There is symmetry in circles like these two ant holes, the squashed aluminum can, and the manhole covers. These images make me consider it is apparent that we impact on the landscape and that it impacts on us. Virtually all ecosystems on Earth have been affected by our presence. We have the ability to adapt to our environment and to adapt our environment to us in ways that significantly affect the planet. As our population increases our draw upon the planet’s resources increase.
We are a part of the ecosystem of our planet and rely upon a healthy ecosystem to supply our needs for survival. While a great deal of our impact on the planets resources has been detrimental to the ecosystem our habits can change and are very slowly changing to reduce human impact and preserve our resources.
The clamp at the top right I found at an old abandoned bottling factory was inexplicably draped in a tree just as shown here. The top left door knob was still attached to the door as was the car door handle below. The vegetation pretty much over took the doors attached to both handles. While most of these items were obscured by natural re-growth, because they are metal they will take many years decompose.
Even though nature reasserts its presence in spaces impacted by man’s presence, the natural landscape has been irrevocably changed. Each piece of garbage that we leave behind is the seed for change in the evolution of our planet. Not only is the full potential of these plantings only just beginning to be realized, but what does become apparent is that as man made objects and spaces are enveloped in natural re-growth, they combine to make a new space that is both nature made and man made.
I found these items along a gravel roadside of interest. On a smaller scale they illustrate the slow process of decomposition, paper will break down quite quickly, while the baler twine, the piece of plastic and the aluminum can will likely linger much longer. Each will break down into smaller parts to become part of the soil composition. This leads me to consider how much detritus could be combined with natural soil and still be viable for growing plants.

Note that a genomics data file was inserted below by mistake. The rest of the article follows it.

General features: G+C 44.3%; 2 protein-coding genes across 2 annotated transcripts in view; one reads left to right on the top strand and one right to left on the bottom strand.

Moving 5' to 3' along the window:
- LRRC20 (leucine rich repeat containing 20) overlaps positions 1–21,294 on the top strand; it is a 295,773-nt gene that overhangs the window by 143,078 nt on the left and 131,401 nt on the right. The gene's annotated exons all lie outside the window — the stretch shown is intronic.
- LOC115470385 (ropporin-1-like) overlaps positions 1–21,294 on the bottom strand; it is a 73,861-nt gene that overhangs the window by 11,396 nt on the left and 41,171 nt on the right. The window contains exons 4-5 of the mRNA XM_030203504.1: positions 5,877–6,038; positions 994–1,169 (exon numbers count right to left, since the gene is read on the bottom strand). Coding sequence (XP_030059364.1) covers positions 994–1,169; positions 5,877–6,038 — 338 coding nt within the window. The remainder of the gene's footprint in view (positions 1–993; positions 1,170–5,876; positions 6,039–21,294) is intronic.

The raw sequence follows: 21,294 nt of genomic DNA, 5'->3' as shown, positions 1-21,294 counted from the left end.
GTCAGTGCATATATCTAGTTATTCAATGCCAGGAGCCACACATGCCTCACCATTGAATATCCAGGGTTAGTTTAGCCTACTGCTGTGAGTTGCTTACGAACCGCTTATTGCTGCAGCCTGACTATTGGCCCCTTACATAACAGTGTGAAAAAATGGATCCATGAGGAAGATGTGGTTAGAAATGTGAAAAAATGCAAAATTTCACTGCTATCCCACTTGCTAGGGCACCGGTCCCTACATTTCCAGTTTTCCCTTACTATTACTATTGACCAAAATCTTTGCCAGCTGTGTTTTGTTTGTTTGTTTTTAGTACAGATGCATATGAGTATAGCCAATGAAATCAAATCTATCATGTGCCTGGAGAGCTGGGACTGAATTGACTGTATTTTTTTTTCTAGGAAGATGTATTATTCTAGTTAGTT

Alumninum can be recycled almost indefinitely, and paper is naturally biodegradable, while the baler twine is generally made from a polypropylene product designed to degrade. Plastic such as the clear sheet particle can last for many years lingering as tiny tatters like the one on the top right. The grasses wrapped around this piece of plastic are grasping it, nesting plastic fibres with its vigorous growth. Plastic and plant are enmeshed in a process of harmonious growth and decay that is illustrative of the insidious nature of plastic as well as a testament to the resilience of nature itself.
I like to explore the countryside carrying my little camera to record the things that catch my attention. These four door panels were lain out like this in the middle of a field next to railway tracks. They had obviously been there for quite some time and were part of large collection of items abandoned at this site.
What inspires me in a site like this is seeing objects that are slowly decaying into the surrounding landscape. These wood panels will take years to disappear. Insects will move in and begin the process of breaking down the wood fibres in the plywood, moss will creep accross the surface, rot will set in wherever the wood is wet. Grasses and small trees will begin to sprout around and through and slowly all parts will be covered by surrounding vegetation.